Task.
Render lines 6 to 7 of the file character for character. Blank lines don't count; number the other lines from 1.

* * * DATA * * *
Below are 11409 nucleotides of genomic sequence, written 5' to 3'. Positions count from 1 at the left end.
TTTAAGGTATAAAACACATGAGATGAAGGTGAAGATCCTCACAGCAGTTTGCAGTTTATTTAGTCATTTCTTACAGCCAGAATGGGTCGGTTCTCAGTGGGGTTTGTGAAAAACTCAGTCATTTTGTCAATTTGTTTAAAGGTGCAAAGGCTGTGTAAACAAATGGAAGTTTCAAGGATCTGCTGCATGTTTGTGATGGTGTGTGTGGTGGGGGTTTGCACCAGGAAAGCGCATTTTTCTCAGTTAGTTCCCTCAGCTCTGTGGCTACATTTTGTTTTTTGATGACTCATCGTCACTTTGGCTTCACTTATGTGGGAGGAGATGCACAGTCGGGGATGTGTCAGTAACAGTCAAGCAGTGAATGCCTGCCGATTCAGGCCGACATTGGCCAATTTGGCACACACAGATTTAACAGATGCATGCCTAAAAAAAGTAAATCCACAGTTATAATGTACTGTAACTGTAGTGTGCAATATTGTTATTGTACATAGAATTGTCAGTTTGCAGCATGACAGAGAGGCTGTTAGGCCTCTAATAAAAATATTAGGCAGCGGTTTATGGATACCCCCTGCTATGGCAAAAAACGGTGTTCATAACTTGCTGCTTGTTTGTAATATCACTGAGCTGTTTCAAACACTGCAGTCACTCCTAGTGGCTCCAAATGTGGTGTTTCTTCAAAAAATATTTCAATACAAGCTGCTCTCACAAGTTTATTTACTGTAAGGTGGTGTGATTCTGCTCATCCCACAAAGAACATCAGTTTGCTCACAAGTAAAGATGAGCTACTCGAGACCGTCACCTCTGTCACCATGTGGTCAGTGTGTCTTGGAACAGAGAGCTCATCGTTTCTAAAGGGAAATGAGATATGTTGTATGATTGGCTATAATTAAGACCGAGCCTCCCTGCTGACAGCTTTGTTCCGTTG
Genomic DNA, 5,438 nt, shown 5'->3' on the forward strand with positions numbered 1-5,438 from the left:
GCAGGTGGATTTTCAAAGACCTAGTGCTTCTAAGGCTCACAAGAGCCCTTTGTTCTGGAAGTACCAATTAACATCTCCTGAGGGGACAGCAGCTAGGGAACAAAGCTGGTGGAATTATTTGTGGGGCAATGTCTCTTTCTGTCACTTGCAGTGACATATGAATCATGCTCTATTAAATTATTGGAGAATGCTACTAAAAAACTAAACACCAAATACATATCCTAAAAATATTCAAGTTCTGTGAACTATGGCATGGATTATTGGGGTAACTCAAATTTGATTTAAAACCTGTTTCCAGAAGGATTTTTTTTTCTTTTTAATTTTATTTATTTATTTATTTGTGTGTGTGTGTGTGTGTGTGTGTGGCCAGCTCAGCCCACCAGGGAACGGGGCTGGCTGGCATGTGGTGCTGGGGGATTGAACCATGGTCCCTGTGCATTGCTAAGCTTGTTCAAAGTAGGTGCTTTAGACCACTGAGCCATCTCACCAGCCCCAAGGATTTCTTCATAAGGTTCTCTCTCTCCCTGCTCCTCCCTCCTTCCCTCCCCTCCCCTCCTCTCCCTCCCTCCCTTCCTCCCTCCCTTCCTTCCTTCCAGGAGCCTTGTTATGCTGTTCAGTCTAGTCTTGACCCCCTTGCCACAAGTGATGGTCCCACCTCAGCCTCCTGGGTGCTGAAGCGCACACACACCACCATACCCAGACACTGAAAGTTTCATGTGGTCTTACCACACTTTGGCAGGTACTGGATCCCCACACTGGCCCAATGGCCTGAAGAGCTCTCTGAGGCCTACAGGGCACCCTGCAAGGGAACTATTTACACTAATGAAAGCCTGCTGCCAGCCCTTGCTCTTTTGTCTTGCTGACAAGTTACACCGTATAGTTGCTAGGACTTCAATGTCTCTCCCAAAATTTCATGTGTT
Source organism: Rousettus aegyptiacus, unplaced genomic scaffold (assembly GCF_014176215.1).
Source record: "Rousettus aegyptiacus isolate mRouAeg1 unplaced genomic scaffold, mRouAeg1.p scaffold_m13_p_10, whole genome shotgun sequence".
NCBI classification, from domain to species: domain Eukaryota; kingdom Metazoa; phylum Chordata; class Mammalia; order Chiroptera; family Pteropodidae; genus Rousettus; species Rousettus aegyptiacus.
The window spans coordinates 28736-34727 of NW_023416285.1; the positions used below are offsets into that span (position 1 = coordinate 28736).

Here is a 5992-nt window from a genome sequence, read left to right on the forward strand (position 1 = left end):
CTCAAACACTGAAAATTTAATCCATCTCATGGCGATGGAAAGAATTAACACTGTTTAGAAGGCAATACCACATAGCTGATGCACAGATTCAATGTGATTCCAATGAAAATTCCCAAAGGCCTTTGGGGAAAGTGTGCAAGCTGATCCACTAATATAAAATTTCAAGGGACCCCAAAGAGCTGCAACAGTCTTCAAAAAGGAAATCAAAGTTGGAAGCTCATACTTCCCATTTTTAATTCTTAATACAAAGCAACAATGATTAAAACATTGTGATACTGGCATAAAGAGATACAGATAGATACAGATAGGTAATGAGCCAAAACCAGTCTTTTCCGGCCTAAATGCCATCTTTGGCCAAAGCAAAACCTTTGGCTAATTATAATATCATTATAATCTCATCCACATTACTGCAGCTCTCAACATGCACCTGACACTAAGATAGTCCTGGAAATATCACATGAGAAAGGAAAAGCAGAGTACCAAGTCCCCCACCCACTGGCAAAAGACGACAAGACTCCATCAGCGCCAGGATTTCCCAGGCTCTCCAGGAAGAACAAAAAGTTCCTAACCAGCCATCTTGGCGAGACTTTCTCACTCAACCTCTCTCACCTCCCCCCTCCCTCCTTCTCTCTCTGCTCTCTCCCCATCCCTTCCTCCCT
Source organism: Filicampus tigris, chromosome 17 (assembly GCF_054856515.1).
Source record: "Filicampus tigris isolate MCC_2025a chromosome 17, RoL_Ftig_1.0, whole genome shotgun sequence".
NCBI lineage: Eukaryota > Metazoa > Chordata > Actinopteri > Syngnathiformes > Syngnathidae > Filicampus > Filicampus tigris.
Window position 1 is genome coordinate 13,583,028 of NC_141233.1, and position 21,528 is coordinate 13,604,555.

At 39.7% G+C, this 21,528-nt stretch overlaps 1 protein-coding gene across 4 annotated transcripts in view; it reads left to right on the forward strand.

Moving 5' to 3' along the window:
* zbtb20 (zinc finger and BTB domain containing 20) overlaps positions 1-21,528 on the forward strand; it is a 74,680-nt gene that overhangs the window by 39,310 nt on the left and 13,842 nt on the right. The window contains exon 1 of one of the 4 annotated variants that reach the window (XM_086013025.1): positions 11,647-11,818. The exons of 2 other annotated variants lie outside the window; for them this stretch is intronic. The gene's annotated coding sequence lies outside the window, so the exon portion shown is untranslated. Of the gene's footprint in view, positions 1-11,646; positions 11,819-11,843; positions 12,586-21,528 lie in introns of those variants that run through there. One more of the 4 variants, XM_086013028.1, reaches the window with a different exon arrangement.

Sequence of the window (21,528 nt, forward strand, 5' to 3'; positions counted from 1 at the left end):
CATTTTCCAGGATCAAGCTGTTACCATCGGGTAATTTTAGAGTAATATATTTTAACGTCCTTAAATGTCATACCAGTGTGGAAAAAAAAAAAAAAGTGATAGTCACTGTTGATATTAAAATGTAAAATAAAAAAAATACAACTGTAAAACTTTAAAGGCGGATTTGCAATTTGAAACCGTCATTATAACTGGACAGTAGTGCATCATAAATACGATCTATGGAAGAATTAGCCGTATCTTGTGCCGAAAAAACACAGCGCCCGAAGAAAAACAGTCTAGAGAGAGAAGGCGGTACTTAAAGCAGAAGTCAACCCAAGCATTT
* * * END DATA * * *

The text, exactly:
Source record: "Rousettus aegyptiacus isolate mRouAeg1 unplaced genomic scaffold, mRouAeg1.p scaffold_m13_p_10, whole genome shotgun sequence".
NCBI classification, from domain to species: domain Eukaryota; kingdom Metazoa; phylum Chordata; class Mammalia; order Chiroptera; family Pteropodidae; genus Rousettus; species Rousettus aegyptiacus.